A family has discovered their cat is the oldest in the world after reaching its 39th birthday.
Pet Lucy was born way back in 1972 when Ted Heath was Prime Minister and petrol was 33p a gallon.
Cat experts say she has clocked up the equivalent of 172 human years - and cats live to be about 15 on average which means Lucy has more than doubled her life expectancy.
Lucy is still fit as a fiddle - and catches mice in the garden. Owner Bill Thomas, 63, inherited Lucy when his wife's Godmother Maria Lewis died in 1999.
Deaf but happy: Lucy, a 39-year-old cat from Llanelli, South Wales is believed to be the oldest cat in the world after a visiting aunt remembered her as a kitten in 1972
But it was only when an elderly aunt came to visit that he realised Lucy was a record breaker.
He said: 'My aunt saw the cat and could not believe her eyes.
'She could remember Lucy scampering around maria's fish and chip shop when she was a kitten back in 1972. We knew she was old - but not that old.'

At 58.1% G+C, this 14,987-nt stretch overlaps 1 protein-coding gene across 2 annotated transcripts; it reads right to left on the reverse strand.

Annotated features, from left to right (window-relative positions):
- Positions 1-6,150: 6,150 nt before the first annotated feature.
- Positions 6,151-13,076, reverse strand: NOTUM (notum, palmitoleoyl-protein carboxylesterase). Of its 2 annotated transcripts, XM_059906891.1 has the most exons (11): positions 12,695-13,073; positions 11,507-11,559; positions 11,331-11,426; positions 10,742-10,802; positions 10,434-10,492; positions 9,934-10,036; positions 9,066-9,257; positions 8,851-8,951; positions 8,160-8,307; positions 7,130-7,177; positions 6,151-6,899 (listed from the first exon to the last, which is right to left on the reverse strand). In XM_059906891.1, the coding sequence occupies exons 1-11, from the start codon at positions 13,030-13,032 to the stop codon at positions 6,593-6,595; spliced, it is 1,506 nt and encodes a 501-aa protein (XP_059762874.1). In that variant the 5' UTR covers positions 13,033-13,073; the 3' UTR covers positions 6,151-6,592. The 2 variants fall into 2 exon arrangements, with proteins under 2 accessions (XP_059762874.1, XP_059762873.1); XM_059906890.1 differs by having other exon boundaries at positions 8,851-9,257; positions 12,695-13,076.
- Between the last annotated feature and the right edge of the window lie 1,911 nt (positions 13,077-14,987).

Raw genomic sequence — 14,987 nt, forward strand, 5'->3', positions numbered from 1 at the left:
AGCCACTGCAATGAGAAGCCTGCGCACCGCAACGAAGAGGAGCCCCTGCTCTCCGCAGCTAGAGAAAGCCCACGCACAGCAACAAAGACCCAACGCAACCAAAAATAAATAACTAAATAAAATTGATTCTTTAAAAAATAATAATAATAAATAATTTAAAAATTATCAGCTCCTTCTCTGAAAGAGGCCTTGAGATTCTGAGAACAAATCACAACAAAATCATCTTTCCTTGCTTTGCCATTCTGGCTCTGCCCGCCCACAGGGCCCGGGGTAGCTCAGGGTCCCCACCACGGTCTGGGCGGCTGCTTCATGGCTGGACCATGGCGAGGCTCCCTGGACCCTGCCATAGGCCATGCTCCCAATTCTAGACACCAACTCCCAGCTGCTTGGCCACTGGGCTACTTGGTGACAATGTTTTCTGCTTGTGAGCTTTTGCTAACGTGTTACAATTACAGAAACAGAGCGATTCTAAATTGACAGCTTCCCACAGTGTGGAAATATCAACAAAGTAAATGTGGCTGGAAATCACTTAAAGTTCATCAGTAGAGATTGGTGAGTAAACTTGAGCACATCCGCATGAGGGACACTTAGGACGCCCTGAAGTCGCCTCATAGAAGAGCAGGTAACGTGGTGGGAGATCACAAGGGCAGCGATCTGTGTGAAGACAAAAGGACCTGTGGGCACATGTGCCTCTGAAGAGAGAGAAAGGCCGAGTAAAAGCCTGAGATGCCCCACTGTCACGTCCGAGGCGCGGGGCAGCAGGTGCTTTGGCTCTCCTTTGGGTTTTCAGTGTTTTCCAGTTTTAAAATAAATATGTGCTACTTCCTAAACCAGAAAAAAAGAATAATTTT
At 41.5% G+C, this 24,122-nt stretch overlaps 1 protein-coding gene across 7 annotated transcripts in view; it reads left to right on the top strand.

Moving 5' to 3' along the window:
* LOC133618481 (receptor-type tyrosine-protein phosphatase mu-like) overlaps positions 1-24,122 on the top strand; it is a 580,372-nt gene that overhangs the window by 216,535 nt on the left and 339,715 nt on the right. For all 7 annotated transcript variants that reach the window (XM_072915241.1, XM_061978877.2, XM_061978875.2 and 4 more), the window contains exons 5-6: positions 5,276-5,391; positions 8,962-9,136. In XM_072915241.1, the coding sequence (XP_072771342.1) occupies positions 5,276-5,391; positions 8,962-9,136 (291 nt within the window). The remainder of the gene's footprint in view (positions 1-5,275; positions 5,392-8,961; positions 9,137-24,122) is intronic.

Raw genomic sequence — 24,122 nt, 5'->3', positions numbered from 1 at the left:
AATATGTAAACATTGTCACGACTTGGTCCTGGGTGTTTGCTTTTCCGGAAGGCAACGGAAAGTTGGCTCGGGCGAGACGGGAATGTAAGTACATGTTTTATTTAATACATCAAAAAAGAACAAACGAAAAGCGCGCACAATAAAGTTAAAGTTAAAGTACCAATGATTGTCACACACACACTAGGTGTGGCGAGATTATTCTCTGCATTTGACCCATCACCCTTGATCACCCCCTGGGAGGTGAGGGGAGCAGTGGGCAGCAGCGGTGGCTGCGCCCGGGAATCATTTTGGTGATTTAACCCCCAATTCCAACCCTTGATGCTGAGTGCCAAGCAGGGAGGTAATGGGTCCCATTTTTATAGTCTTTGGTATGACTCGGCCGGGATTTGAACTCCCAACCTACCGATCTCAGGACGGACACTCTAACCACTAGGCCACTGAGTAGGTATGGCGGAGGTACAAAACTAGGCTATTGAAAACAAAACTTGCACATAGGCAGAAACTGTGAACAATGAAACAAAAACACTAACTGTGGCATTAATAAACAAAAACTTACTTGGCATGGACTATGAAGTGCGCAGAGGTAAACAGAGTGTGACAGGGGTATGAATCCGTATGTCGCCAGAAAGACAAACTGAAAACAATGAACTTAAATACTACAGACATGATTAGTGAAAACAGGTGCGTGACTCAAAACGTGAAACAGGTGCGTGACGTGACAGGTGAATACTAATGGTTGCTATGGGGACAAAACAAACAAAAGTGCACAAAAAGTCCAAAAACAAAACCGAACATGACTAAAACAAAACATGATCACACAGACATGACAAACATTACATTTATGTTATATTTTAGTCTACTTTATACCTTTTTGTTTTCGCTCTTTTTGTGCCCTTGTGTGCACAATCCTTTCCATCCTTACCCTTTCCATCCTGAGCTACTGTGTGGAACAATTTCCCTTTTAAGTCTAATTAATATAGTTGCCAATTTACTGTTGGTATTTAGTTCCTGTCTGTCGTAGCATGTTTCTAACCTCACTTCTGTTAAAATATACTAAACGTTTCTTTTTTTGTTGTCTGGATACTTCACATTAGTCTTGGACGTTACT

Town councillor Bill, of Llanelli, South Wales, took Lucy to the vet who was amazed by the cat's long life. Bill said: 'The vet said she was very old but it was not possible to give us an exact age.
'Great with the grandchildren': Lucy with Ethan Thomas, aged 6. Cat experts say Lucy has clocked up the equivalent of 172 human years
'Lucy has gone deaf but apart from that she is in good shape and extremely independent.
'She is great with the grandchildren and still likes to patrol the garden every day looking for mice.' Until now the world's oldest recorded cat was a pet called Creme Puff from Texas, USA, which lived for 38 years and three days.
Bill said: 'We have researched Lucy's past and found she was born in Thomas Street, Llanelli in 1972.
He said: 'We have spoken to other people who can verify seeing her in the fish and chip shop in the early seventies.
'She appears to be the genuine article.' A spokesman for Guinness World Records said there was no entry for the world's oldest cat.
Read more: Can Lucy, 39, really be the oldest cat in the world? | Mail Online